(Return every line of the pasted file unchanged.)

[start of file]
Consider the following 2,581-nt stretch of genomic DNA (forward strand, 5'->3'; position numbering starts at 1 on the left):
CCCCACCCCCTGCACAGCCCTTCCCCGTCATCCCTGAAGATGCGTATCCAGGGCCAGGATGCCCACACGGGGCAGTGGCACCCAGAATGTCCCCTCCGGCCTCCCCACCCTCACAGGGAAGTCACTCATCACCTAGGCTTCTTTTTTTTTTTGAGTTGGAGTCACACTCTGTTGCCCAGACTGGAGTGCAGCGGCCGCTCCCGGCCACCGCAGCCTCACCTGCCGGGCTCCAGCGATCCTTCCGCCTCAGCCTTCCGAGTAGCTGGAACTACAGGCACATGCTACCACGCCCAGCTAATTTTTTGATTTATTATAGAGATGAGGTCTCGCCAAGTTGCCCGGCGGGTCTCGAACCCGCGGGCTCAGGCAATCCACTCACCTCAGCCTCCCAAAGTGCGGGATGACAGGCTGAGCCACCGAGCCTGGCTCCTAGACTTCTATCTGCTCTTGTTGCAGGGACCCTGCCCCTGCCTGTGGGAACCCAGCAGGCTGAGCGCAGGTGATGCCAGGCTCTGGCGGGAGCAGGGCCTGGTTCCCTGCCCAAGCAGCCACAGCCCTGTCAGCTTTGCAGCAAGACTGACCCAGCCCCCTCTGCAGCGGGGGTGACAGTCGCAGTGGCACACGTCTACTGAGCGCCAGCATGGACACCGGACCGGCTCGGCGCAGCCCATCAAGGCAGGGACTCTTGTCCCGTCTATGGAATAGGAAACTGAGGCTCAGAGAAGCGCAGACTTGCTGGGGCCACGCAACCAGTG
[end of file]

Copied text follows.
Consider the following 2,581-nt stretch of genomic DNA (forward strand, 5'->3'; position numbering starts at 1 on the left):
CCCCACCCCCTGCACAGCCCTTCCCCGTCATCCCTGAAGATGCGTATCCAGGGCCAGGATGCCCACACGGGGCAGTGGCACCCAGAATGTCCCCTCCGGCCTCCCCACCCTCACAGGGAAGTCACTCATCACCTAGGCTTCTTTTTTTTTTTGAGTTGGAGTCACACTCTGTTGCCCAGACTGGAGTGCAGCGGCCGCTCCCGGCCACCGCAGCCTCACCTGCCGGGCTCCAGCGATCCTTCCGCCTCAGCCTTCCGAGTAGCTGGAACTACAGGCACATGCTACCACGCCCAGCTAATTTTTTGATTTATTATAGAGATGAGGTCTCGCCAAGTTGCCCGGCGGGTCTCGAACCCGCGGGCTCAGGCAATCCACTCACCTCAGCCTCCCAAAGTGCGGGATGACAGGCTGAGCCACCGAGCCTGGCTCCTAGACTTCTATCTGCTCTTGTTGCAGGGACCCTGCCCCTGCCTGTGGGAACCCAGCAGGCTGAGCGCAGGTGATGCCAGGCTCTGGCGGGAGCAGGGCCTGGTTCCCTGCCCAAGCAGCCACAGCCCTGTCAGCTTTGCAGCAAGACTGACCCAGCCCCCTCTGCAGCGGGGGTGACAGTCGCAGTGGCACACGTCTACTGAGCGCCAGCATGGACACCGGACCGGCTCGGCGCAGCCCATCAAGGCAGGGACTCTTGTCCCGTCTATGGAATAGGAAACTGAGGCTCAGAGAAGCGCAGACTTGCTGGGGCCACGCAACCAGTG